Lyndon Song is a renowned sculptor who fled New York City to become a Brussels sprouts farmer in the small California town of Rosarita Bay. Lyndon has a brother, Woody, an indicted financier turned movie producer, and Woody has a plan, involving a golf-course resort on Lyndon’s land and an aging kung-fu diva from Hong Kong with a mean kick and a meaner drinking problem.
Over one madcap Labor Day weekend, this plan wreaks havoc on Lyndon’s bucolic and carefully managed life. Woody’s financial (and existential) crisis embroils everyone from a developer obsessed with college football to two field biologists studying western snowy plovers, and culminates in literature’s first-ever windsurfing chase scene. Meanwhile, Lyndon’s great love, Sheila Lemke, the impulsive mayor of Rosarita Bay, is having a crisis of her own, leading her to petty vandalism; other women smell mysteriously of chocolate ice cream; Buddhist missives arrive scrawled on paper airplanes; and a small plot of exceptionally lush marijuana is ready for harvest. In all, Lyndon’s life in Rosarita Bay is ready to come apart at the seams.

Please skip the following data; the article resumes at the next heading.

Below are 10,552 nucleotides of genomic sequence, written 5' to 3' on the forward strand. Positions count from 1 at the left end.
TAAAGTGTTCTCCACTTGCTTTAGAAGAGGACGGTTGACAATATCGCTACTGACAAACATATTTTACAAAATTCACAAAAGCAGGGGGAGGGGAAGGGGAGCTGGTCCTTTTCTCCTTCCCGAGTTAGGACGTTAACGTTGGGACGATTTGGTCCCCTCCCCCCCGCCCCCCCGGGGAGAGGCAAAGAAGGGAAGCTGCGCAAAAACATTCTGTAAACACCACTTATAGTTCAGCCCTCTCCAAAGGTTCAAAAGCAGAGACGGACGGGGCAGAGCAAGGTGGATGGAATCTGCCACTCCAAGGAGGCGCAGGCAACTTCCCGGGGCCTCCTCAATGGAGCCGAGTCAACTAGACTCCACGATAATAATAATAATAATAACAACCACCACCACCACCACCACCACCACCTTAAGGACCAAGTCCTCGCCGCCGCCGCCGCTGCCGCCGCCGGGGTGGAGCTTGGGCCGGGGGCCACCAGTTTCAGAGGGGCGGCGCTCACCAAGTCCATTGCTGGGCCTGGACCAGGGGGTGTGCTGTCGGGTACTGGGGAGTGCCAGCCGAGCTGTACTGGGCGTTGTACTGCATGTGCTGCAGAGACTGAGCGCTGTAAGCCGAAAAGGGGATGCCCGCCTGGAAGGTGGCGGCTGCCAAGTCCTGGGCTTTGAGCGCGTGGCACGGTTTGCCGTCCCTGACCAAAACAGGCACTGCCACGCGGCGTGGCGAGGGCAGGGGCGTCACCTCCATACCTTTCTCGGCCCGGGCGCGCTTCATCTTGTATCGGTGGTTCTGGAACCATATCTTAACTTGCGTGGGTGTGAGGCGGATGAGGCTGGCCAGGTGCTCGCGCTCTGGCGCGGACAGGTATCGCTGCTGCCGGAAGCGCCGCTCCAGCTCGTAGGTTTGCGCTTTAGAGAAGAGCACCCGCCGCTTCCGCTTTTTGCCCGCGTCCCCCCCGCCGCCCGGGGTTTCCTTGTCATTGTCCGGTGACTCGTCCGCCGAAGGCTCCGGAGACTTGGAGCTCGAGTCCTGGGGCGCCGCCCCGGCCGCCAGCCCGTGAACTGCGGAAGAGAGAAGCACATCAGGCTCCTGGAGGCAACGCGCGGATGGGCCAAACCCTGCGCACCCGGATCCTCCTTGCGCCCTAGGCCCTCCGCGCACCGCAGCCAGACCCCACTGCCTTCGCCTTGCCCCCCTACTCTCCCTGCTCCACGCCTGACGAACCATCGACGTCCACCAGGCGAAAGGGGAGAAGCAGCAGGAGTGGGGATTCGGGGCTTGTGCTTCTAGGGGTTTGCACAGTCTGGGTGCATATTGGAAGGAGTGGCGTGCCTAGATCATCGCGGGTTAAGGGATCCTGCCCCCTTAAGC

Hilarious and philosophical, this many-hued novel about the landscape of contemporary “multicultural” America is critically acclaimed Don Lee’s best book yet.